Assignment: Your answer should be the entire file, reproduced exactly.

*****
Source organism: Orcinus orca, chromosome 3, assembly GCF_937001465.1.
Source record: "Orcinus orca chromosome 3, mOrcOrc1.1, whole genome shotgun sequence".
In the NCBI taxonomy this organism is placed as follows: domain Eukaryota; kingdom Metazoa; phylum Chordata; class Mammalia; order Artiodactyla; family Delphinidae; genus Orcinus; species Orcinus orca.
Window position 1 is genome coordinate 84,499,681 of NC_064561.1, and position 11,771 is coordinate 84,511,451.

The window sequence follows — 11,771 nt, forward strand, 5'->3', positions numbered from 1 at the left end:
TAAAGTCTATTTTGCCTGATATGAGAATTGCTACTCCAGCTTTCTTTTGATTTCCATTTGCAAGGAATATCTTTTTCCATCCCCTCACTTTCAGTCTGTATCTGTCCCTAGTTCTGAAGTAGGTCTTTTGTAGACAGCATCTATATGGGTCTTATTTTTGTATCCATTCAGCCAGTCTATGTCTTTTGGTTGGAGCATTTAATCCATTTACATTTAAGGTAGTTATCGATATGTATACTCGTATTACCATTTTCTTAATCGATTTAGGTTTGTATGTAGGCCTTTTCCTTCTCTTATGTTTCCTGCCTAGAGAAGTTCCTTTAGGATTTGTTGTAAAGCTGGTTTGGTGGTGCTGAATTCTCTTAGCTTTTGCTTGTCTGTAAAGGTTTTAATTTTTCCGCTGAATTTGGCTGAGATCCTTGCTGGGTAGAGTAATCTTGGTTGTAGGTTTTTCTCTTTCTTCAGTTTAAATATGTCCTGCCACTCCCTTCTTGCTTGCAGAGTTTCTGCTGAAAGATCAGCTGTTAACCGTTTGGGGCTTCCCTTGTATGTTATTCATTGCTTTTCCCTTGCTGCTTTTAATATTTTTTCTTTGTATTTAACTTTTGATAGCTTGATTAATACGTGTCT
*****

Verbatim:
Source organism: Orcinus orca, chromosome 3, assembly GCF_937001465.1.
Source record: "Orcinus orca chromosome 3, mOrcOrc1.1, whole genome shotgun sequence".
In the NCBI taxonomy this organism is placed as follows: domain Eukaryota; kingdom Metazoa; phylum Chordata; class Mammalia; order Artiodactyla; family Delphinidae; genus Orcinus; species Orcinus orca.
Window position 1 is genome coordinate 84,499,681 of NC_064561.1, and position 11,771 is coordinate 84,511,451.

The window sequence follows — 11,771 nt, forward strand, 5'->3', positions numbered from 1 at the left end:
TAAAGTCTATTTTGCCTGATATGAGAATTGCTACTCCAGCTTTCTTTTGATTTCCATTTGCAAGGAATATCTTTTTCCATCCCCTCACTTTCAGTCTGTATCTGTCCCTAGTTCTGAAGTAGGTCTTTTGTAGACAGCATCTATATGGGTCTTATTTTTGTATCCATTCAGCCAGTCTATGTCTTTTGGTTGGAGCATTTAATCCATTTACATTTAAGGTAGTTATCGATATGTATACTCGTATTACCATTTTCTTAATCGATTTAGGTTTGTATGTAGGCCTTTTCCTTCTCTTATGTTTCCTGCCTAGAGAAGTTCCTTTAGGATTTGTTGTAAAGCTGGTTTGGTGGTGCTGAATTCTCTTAGCTTTTGCTTGTCTGTAAAGGTTTTAATTTTTCCGCTGAATTTGGCTGAGATCCTTGCTGGGTAGAGTAATCTTGGTTGTAGGTTTTTCTCTTTCTTCAGTTTAAATATGTCCTGCCACTCCCTTCTTGCTTGCAGAGTTTCTGCTGAAAGATCAGCTGTTAACCGTTTGGGGCTTCCCTTGTATGTTATTCATTGCTTTTCCCTTGCTGCTTTTAATATTTTTTCTTTGTATTTAACTTTTGATAGCTTGATTAATACGTGTCT